- Be prepared
Research the canicross event in advance so that you know as much about the event as possible. This includes the distance, terrain (so you can plan your footwear), the likely number of participants (a smaller race may be a better option for dogs that become overwhelmed when surrounded by lots of people and other dogs), the route (choose a course with plenty of shade in the summer) and water stations (you may need to arrange your own hydration pack). Don’t forget to follow any specific guidelines if entering a Park Run.
- Plan your arrival
Give yourself plenty of time to arrive at the canicross event with enough time before the race to do a recce of the area, warm up and allow your dog to relieve himself. Staying calm with help your dog to do the same (hopefully!) before the race begins.
Equally, don’t arrive at the event too early if your dog is highly energised or excitable dog as too much hanging around may work them up too much. You know your own dog best of course, of course, so be mindful of the environment that your dog will be most suited to and avoid putting them under any unnecessary stress.
- At the start line
Dedicated canicross events usually operate staggered start times, where runners set off individually at intervals. However, other types of canicross friendly events, i.e. dog-less races that welcome canicrossers, can vary in how they manage the start for the canicrossers. Some ask participants to set off at the same time as the dog-less runners, while others delay the canicrossers start for a few minutes either before or after everyone else sets off.
Whichever approach they take it’s worth thinking about how your dog will react. Some find it stressful joining a mass start, so you may wish to consider moving with your dog to the side or back of the crowd until the race starts. If this is a potential concern, look for more relaxed starting procedures, such as those in operation at such as Dogstacle to ensure an easier, relaxed atmosphere for your dog. Always put the needs of your dog first. Think hard and be honest with yourself about whether they really will enjoy it as much as you.
- Commanding officer
Take time ahead of the event to practice and perfect some useful commands that will help your dog understand what is expected of him during the race. Done properly, this should make a big difference to your race experience and help you build a strong, longer-term bond with your dog. Commands such as ‘left’ and ‘right’ will help with more technical courses, while ‘with me’ and ‘behind’ will keep you both on track during challenging downhill sections.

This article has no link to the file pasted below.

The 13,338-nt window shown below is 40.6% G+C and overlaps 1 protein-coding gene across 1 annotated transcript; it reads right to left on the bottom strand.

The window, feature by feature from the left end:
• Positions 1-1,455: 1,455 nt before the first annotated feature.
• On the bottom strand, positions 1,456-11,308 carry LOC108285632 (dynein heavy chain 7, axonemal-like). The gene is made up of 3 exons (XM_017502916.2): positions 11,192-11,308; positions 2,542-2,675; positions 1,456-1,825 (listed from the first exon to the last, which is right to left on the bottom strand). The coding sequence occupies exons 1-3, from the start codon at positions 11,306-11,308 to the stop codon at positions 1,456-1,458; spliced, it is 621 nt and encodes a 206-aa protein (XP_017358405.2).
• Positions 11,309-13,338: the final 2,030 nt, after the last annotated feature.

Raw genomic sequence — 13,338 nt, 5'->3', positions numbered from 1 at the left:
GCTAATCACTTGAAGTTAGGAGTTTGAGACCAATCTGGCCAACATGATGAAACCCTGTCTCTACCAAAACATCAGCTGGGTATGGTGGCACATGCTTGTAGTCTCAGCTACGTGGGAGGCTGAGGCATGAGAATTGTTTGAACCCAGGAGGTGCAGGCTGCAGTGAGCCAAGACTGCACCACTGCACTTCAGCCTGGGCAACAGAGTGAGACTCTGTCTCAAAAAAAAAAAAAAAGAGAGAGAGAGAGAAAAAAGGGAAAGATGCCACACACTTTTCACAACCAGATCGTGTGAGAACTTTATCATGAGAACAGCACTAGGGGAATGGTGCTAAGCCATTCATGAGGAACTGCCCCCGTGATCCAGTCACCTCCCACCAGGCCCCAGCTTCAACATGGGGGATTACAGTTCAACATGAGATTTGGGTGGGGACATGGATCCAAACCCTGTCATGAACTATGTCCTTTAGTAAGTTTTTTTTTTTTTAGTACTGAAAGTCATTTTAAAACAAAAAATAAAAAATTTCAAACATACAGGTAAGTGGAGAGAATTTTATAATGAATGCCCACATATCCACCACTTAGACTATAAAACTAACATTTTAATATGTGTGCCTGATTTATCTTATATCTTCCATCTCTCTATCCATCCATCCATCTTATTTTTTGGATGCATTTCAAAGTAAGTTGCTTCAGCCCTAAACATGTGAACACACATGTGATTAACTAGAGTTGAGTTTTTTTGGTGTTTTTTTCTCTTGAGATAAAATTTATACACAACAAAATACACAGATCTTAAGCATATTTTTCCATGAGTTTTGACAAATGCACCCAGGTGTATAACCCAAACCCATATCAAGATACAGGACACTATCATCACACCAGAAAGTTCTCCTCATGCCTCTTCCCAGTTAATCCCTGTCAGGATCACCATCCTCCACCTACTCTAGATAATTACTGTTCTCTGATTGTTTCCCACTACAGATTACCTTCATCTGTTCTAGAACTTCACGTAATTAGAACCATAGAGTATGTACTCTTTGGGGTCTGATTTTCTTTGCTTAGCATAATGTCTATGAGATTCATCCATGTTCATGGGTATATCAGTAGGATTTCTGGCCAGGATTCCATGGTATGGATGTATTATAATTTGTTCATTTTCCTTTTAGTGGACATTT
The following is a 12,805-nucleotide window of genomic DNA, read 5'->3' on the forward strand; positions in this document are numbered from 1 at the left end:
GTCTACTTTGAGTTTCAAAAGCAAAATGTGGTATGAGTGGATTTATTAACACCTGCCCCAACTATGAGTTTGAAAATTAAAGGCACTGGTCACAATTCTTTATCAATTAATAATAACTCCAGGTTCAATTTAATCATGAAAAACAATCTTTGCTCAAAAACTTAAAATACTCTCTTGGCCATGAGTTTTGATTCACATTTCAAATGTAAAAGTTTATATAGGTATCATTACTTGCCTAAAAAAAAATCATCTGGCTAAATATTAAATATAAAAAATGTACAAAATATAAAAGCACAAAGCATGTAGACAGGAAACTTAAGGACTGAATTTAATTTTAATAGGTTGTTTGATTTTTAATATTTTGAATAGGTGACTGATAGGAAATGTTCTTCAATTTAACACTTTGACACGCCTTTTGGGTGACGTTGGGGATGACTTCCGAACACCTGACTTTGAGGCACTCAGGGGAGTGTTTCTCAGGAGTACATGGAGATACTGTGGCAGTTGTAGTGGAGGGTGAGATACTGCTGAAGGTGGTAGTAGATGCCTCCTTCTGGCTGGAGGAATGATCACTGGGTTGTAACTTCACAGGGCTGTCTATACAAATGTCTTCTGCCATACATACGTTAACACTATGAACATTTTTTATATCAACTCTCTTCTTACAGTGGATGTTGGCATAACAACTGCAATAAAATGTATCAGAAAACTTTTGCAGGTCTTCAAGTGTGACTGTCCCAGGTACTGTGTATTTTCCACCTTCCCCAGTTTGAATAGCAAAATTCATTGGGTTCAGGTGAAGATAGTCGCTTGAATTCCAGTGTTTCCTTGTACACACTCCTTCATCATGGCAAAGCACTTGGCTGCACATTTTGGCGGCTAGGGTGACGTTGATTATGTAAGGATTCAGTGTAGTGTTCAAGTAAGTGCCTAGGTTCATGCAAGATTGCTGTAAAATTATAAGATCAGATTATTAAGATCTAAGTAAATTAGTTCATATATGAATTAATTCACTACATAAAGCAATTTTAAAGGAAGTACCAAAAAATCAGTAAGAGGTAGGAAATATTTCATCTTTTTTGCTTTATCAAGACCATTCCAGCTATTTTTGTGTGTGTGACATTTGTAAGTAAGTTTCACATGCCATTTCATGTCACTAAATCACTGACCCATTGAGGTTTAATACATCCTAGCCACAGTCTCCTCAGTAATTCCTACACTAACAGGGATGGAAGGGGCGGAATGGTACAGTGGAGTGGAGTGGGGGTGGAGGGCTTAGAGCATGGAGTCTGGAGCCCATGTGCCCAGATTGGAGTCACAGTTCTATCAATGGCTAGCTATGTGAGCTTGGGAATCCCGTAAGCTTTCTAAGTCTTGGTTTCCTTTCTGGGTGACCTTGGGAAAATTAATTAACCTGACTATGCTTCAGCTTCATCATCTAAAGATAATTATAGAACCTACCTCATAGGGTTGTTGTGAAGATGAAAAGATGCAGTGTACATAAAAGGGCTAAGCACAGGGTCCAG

- Consider other runners
When overtaking other runners, especially those running without dogs, be mindful that they may not know that a dog is coming up behind them and therefore may not be able to react quite so fast. They may also be afraid of, or not be keen on dogs getting too close to them during a race. Friendly communications are key in such situations. Call out to your fellow runners that a dog is about to pass them on their left or right, maintain a good distance between you as you overtake (keeping the line short if you can) and thank them when they move to let you pass. Politeness and consideration speak volumes and ensure that canicrossers are welcomed at future events.
- Clean up your act
Always carry poo bags with you and be willing to stop mid-way through a race if your dog feels the urge to poop! The best way to avoid such situations is to arrive at an event in enough time for your dog to take care of business before the race begins.
- Food and drink
If you have signed up to a longer race, e.g. a half, full or ultra marathon, then it’s important to consider hydration and nutrition for you and your dog. Pack a small rucksack with emergency supplies, such as water, collapsible drinking bowl, food, spare clothing and basic first aid supplies. Many events insist on this anyway so check their rules to make sure you comply. It’s also worth having a few provisions in the car for afterwards, including water and dog treats. Also, a handheld portable dog shower is useful to clean your dog if the race has been cold or muddy.
- Weather watch
Make sure you are fully aware of the predicted weather conditions and the start time of the canicross event so that you can work out likely temperatures and make sure that your dog will be comfortable. Take particular care in hotter temperatures and withdraw from the race if you think it will be too hot for your dog to trot. Always take water with you for your dog.
- Make sure you warm down
After you have finished the race, give yourself and your dog plenty of time to bring your heart rates down before leaping in the car and heading home. This is especially important if it’s been a warm day or you have a long journey back home.
- If in doubt, ask!
Contact the event organisers with any general questions you may have – they will be happy to help. If you come across a race that doesn’t specifically invite canicrossers to enter that doesn’t mean that you won’t be welcome – they may not have come across canicross before, for example. So, ask the question…and take the opportunity to explain to them the many benefits of canicross!
At DogFit, our passion is about encouraging and supporting people and their dogs to keep fit together in a fun, safe and social way. If you are interested in running with your dog and have any questions about getting started or purchasing kit, please get in touch with us at www.dogfit.co.uk